SPRINGFIELD, Ill. (WAND) - A new report shows 36 percent of Illinois households have incomes below the state's cost of living.

That is according to the report "ALICE in Illinois: A Financial Hardship Study.” It was funded by the United Way of Illinois and led by Dr. Stephanie Hoopes, Director of the ALICE project, a national research initiative. 

ALICE, an acronym for Asset Limited, Income Constrained, Employed, are households that earn more than the Federal Poverty Level, but less than the basic cost of living for the state.

Of Illinois’ 4,817,547 households, 12 percent earn below the Federal Poverty Level and another 24 percent are ALICE households.

“People living below the ALICE Threshold live and work in our communities, but struggle to stay afloat financially,” said Sue Grey, Board Chair of United Way of Illinois and President and CEO of United Way of Champaign County. “Low wages, the need to string together multiple part-time or contract jobs to get sufficient working hours, and the high cost of living in our state mean that many working people, from cashiers to cleaners, aren’t making enough to get by. This impacts all of us, as people living below the ALICE Threshold do not have the disposable income to support and drive the state economy.”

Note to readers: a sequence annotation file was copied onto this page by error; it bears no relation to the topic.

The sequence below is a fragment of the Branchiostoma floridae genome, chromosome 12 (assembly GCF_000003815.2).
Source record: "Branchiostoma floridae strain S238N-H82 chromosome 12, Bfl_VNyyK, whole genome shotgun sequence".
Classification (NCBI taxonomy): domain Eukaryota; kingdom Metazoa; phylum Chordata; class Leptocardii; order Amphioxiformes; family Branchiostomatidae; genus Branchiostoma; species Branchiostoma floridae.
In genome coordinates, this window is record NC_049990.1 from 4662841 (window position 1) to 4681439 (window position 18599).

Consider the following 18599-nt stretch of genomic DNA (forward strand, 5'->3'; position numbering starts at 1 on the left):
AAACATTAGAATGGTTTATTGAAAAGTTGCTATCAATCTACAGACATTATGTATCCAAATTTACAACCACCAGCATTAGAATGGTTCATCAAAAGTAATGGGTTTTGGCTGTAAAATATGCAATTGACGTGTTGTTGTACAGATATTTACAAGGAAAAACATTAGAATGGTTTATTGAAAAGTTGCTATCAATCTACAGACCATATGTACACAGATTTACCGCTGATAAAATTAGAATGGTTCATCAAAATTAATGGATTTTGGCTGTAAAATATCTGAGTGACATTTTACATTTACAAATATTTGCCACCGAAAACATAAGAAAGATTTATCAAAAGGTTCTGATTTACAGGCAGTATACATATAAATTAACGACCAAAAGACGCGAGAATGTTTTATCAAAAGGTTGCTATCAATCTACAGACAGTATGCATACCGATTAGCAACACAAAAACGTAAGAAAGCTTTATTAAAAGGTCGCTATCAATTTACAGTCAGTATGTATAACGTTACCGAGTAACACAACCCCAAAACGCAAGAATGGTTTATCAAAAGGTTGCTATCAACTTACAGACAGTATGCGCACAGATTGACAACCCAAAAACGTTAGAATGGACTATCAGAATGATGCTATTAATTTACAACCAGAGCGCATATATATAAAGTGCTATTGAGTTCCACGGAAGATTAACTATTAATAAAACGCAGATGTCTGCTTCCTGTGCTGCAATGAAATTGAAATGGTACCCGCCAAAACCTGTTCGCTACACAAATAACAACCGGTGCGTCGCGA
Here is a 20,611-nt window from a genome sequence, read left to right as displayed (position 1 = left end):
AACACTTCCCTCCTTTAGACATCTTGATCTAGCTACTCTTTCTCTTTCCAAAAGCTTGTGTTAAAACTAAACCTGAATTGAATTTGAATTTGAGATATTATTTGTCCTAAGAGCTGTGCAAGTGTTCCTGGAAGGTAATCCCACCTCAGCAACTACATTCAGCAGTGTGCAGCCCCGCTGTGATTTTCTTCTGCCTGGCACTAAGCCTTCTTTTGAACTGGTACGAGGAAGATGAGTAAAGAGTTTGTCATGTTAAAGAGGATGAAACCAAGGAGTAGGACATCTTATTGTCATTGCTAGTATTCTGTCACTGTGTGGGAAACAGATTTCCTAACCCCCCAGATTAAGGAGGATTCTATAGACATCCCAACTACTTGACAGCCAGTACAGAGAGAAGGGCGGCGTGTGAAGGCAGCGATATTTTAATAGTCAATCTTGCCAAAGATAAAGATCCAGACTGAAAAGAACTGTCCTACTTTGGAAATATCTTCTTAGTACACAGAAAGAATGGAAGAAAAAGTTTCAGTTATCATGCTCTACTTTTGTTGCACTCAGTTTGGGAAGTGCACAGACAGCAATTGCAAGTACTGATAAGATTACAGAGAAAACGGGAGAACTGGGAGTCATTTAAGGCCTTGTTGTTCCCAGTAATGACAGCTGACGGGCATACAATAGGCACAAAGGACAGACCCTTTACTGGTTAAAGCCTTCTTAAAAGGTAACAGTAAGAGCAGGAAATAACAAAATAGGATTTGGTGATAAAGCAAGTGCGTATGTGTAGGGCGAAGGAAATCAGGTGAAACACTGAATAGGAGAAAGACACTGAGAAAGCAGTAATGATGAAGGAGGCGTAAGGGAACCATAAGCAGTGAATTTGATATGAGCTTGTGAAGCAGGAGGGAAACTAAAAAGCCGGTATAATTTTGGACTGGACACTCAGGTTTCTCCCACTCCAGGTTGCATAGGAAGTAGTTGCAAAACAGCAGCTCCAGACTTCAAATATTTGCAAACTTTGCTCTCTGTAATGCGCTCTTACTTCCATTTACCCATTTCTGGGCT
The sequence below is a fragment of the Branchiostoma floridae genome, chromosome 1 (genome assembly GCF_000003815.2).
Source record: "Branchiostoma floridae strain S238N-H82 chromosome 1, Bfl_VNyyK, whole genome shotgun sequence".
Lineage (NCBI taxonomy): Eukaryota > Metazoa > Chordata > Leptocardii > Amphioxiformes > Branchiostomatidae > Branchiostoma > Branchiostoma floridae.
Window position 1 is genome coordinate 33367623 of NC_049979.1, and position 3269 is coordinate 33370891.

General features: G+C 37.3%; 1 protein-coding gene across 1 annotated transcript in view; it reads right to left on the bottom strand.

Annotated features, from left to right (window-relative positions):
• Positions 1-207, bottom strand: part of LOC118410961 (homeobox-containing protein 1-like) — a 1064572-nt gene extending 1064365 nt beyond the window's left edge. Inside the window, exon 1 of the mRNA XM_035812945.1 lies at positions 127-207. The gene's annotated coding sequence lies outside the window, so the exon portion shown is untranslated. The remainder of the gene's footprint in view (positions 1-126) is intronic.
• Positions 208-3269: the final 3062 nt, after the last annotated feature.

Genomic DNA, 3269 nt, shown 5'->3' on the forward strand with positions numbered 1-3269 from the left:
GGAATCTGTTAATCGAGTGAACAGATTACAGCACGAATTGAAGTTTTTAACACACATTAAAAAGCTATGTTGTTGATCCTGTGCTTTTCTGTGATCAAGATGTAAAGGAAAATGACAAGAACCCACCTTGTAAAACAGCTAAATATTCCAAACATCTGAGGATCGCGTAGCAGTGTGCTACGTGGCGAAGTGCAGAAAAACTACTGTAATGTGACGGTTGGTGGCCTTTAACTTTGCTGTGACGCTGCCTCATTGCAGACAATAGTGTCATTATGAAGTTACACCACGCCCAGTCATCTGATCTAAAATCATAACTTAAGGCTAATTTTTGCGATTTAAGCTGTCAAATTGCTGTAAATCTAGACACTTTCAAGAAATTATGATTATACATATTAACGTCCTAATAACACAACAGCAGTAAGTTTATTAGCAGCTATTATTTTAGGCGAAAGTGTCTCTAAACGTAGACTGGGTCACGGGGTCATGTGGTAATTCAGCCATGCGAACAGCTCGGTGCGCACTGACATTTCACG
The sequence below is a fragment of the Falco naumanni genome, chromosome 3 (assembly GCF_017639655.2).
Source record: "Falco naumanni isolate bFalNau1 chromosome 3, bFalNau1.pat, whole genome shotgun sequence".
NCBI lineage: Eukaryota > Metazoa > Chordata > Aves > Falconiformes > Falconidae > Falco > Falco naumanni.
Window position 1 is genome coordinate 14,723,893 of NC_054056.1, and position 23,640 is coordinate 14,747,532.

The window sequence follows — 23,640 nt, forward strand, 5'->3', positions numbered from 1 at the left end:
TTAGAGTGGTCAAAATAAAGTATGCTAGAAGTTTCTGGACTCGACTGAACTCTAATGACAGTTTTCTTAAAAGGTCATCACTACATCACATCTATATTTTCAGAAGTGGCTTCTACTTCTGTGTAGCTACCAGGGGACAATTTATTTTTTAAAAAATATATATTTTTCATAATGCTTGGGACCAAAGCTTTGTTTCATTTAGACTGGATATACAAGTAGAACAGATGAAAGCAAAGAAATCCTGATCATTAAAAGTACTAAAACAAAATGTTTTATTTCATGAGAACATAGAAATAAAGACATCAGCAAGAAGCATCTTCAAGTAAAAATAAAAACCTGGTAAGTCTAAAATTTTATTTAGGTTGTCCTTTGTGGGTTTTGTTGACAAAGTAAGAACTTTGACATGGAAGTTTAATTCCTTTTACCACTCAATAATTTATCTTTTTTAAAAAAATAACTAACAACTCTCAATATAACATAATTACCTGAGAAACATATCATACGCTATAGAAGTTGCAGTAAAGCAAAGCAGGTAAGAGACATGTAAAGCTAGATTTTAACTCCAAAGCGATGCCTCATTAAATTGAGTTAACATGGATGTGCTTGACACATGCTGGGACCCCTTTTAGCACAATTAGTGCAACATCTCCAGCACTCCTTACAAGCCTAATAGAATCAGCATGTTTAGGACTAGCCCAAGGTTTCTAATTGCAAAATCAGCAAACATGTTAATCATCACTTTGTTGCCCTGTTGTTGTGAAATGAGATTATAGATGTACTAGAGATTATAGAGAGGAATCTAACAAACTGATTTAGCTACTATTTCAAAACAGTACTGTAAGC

The Household Survival Budget for two adults and two young children requires one full-time income at an hourly wage of $28.57, but 56 percent of jobs in Illinois pay less than $20 per hour. 

In 2007, 31 percent of Illinois households were below the ALICE Threshold. By 2017, that number was 36 percent. In Chicago, 43 percent of households are below the ALICE Threshold. 

"The United Way's critical report on the hardship facing so many Chicagoans fills an important data gap on the working families throughout our city struggling to make ends meet every day,” said Chicago Mayor Lori E. Lightfoot. “Their challenge is our City's challenge, and my team will partner with United Way's leadership to advance our shared agenda to end economic hardship and grow and strengthen the middle class in Chicago.”

ALICE households are made up of people of all ages, races and ethnicities, and educational levels, but the report shows Black and Hispanic households are more likely than White and Asian households to be below the ALICE threshold. 

“This problem can’t be solved with one change, because the high cost of living is driven by many factors,” Grey said. “Government agencies, nonprofits, communities and businesses need to work together to create change that improves the quality of life for the ALICE population and our communities across Illinois as a whole.” 

To view the full report, including a county-by-county breakdown of the data, click HERE​.

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